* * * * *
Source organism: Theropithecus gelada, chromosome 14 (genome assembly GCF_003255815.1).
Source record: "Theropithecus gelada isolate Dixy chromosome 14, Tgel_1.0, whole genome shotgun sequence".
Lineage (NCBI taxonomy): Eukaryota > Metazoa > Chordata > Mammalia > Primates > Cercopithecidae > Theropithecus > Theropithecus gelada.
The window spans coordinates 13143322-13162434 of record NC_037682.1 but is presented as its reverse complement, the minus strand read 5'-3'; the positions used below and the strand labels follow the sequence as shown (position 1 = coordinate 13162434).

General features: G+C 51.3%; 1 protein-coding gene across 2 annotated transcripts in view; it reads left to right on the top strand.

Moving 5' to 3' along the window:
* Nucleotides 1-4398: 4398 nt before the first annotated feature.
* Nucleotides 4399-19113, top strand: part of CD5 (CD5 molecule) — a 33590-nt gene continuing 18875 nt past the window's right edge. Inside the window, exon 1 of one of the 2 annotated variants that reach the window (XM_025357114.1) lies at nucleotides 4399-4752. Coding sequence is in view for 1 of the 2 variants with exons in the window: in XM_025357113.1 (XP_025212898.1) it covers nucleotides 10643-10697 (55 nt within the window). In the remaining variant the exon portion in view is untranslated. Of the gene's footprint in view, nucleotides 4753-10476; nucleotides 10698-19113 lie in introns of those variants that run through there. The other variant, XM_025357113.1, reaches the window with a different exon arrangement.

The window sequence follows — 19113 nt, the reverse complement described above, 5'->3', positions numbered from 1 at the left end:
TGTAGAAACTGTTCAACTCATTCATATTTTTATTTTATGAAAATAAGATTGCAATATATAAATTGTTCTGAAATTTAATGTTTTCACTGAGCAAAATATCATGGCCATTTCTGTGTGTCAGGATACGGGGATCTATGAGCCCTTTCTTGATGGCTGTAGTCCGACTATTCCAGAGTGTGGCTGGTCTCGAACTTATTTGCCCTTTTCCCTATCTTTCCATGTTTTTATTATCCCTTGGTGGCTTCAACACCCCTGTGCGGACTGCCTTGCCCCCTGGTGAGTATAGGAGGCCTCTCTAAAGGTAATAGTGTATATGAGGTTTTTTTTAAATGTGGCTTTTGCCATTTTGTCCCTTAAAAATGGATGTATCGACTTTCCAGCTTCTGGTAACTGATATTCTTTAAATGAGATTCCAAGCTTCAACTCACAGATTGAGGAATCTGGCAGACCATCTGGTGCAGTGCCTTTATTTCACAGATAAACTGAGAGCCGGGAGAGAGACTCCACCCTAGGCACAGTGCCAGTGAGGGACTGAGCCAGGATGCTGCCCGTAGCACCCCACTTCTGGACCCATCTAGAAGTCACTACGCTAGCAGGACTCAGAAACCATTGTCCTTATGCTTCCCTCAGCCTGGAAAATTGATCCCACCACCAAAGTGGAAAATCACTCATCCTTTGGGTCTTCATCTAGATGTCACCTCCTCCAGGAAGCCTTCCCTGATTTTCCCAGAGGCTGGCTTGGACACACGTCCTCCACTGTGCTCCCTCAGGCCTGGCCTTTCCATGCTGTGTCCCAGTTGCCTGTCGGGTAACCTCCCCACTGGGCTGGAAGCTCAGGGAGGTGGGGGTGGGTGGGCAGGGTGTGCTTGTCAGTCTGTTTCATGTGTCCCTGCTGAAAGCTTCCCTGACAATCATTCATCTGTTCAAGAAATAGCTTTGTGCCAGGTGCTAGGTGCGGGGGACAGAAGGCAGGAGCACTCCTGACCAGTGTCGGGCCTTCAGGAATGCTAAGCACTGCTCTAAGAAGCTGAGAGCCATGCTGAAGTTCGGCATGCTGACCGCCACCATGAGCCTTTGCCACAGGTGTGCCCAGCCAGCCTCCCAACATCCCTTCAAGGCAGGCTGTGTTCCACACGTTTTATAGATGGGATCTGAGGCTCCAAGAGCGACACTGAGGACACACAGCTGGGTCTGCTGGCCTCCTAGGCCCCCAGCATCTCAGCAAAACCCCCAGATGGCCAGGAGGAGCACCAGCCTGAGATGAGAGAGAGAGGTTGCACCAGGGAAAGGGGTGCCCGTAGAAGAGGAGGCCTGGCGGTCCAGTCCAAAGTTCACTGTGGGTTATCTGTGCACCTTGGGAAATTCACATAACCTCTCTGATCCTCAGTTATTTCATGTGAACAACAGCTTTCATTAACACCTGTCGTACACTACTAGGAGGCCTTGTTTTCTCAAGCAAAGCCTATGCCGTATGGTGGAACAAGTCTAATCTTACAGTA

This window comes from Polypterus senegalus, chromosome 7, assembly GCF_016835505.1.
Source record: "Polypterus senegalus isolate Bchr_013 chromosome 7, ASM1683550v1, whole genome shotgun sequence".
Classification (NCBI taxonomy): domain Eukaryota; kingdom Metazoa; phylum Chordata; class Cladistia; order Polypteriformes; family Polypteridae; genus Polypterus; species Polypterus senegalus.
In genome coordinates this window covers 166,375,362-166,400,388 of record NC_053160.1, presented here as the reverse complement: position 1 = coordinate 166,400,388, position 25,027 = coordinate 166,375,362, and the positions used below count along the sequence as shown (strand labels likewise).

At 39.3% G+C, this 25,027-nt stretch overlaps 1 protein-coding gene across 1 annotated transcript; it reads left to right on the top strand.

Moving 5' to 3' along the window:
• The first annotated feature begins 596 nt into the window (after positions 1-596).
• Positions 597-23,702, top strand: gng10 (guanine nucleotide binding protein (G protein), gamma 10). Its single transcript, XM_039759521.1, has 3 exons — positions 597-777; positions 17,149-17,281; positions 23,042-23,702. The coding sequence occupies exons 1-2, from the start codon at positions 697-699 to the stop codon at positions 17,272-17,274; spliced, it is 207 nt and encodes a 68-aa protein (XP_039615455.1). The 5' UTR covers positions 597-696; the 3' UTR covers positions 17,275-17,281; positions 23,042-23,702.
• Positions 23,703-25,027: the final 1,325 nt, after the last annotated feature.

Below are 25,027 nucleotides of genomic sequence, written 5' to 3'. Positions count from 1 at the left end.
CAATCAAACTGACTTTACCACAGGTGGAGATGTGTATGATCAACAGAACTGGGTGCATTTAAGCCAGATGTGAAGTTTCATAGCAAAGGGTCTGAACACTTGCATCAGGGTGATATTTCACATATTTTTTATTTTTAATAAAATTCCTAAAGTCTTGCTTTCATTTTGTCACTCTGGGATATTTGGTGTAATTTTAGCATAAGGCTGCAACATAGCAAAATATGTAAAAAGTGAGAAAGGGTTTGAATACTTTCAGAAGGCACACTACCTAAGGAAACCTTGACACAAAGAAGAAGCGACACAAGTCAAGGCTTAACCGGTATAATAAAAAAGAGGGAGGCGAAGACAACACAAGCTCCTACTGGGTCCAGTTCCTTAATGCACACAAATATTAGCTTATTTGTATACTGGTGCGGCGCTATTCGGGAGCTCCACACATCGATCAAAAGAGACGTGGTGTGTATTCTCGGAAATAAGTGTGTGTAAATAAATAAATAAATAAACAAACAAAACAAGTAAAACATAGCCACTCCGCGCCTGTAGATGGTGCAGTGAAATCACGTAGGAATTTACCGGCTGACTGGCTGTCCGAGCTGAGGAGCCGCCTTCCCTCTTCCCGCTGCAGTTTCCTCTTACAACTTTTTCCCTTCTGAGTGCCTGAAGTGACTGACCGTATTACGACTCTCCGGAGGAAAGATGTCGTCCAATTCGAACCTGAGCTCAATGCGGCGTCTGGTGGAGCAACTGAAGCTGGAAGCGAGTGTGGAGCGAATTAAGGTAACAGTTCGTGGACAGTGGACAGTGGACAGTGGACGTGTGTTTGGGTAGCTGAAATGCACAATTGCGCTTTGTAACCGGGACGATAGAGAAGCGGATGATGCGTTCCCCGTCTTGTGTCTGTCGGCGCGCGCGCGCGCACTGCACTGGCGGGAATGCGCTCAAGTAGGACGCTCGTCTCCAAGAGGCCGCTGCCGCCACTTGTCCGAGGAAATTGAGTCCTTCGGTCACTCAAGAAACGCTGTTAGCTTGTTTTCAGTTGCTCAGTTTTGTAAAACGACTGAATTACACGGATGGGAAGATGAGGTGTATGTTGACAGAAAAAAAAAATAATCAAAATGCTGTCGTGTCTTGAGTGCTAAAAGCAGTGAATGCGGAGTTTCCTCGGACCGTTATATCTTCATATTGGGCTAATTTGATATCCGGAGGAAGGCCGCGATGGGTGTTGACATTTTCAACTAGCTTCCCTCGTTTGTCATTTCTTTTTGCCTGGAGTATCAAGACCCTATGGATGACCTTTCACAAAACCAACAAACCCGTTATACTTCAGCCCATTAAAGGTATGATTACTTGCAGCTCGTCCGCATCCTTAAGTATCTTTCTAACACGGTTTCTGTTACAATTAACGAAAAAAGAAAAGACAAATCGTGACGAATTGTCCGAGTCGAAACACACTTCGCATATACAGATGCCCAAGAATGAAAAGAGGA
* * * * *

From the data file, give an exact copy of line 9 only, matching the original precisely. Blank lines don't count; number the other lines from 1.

The window sequence follows — 19113 nt, the reverse complement described above, 5'->3', positions numbered from 1 at the left end: